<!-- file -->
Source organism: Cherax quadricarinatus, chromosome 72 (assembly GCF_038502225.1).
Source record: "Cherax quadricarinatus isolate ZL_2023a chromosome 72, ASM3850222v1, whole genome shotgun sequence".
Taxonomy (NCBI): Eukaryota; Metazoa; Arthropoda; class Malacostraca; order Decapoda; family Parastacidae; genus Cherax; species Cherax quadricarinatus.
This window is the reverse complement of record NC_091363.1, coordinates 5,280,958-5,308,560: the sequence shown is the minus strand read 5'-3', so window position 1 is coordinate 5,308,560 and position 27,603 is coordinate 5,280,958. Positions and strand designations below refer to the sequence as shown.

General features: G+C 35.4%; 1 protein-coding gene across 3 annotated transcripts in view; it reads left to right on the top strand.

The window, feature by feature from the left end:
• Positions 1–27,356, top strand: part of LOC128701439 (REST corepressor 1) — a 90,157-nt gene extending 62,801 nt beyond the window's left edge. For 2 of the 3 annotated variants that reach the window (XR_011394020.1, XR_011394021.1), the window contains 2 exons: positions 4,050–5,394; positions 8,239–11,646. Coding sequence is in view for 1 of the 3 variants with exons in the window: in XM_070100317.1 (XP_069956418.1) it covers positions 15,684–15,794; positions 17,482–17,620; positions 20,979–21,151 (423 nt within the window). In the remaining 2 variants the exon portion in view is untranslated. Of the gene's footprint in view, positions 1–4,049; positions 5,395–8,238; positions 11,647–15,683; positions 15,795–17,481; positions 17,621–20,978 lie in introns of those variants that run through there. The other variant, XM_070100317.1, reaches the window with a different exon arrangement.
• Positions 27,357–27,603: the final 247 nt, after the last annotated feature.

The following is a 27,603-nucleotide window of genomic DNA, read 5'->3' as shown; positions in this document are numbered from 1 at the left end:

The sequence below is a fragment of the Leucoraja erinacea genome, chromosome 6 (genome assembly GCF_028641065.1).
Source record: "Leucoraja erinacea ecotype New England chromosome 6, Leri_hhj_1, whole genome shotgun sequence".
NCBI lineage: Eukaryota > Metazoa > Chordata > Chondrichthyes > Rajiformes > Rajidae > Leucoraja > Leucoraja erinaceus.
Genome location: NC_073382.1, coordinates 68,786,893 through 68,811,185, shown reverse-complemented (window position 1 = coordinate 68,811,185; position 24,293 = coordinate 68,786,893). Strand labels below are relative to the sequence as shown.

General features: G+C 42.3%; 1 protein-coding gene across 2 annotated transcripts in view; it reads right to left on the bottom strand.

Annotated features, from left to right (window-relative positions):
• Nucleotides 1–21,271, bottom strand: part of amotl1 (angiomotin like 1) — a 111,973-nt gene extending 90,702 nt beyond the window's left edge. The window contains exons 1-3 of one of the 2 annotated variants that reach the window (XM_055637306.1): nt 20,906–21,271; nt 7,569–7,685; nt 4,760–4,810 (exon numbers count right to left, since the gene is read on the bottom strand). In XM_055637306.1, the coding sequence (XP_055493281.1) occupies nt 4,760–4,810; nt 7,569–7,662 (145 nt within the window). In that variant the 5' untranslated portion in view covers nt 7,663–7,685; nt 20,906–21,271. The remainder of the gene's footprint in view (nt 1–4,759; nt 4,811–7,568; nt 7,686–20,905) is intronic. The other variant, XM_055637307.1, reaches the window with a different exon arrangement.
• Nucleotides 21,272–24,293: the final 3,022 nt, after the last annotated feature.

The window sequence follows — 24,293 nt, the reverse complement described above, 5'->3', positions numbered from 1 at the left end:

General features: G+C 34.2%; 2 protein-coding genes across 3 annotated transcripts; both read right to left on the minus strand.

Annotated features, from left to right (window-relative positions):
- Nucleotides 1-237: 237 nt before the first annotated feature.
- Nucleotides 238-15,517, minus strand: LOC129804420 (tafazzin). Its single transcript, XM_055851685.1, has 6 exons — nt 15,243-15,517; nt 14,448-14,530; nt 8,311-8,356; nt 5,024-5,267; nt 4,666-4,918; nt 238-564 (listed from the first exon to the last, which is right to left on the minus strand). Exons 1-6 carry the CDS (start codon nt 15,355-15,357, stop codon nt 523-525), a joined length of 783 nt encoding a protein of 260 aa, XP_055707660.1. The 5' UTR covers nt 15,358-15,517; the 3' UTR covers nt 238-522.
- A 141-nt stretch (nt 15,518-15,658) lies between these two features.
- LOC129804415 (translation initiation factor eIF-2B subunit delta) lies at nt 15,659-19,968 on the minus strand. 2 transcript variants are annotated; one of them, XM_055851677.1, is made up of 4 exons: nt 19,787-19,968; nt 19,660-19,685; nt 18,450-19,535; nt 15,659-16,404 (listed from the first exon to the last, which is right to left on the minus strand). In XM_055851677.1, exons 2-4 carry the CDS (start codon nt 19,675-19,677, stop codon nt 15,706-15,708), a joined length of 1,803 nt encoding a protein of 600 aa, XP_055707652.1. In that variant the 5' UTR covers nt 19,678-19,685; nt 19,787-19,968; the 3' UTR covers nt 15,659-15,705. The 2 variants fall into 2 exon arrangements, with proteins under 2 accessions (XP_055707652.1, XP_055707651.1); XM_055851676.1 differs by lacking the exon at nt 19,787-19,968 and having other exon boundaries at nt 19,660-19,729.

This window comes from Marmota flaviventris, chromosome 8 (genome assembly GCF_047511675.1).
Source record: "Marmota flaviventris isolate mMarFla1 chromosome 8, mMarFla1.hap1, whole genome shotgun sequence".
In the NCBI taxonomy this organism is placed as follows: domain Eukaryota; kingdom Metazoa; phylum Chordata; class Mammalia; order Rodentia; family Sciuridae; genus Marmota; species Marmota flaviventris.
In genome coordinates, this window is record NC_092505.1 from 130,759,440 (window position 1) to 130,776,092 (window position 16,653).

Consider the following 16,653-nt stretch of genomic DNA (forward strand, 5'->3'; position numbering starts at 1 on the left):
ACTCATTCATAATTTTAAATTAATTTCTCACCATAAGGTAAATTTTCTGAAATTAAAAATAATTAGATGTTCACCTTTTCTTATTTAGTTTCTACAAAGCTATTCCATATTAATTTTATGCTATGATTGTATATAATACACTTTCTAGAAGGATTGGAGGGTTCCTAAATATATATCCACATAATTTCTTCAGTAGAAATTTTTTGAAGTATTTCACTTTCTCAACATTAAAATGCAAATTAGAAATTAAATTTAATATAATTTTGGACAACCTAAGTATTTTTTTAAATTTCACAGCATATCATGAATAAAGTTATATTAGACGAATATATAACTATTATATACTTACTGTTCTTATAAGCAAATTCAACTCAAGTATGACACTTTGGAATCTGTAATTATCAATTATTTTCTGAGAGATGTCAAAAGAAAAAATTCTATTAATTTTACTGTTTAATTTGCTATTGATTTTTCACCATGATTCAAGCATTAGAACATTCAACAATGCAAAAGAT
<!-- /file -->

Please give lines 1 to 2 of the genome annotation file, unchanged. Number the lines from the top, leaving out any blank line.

Source organism: Cherax quadricarinatus, chromosome 72 (assembly GCF_038502225.1).
Source record: "Cherax quadricarinatus isolate ZL_2023a chromosome 72, ASM3850222v1, whole genome shotgun sequence".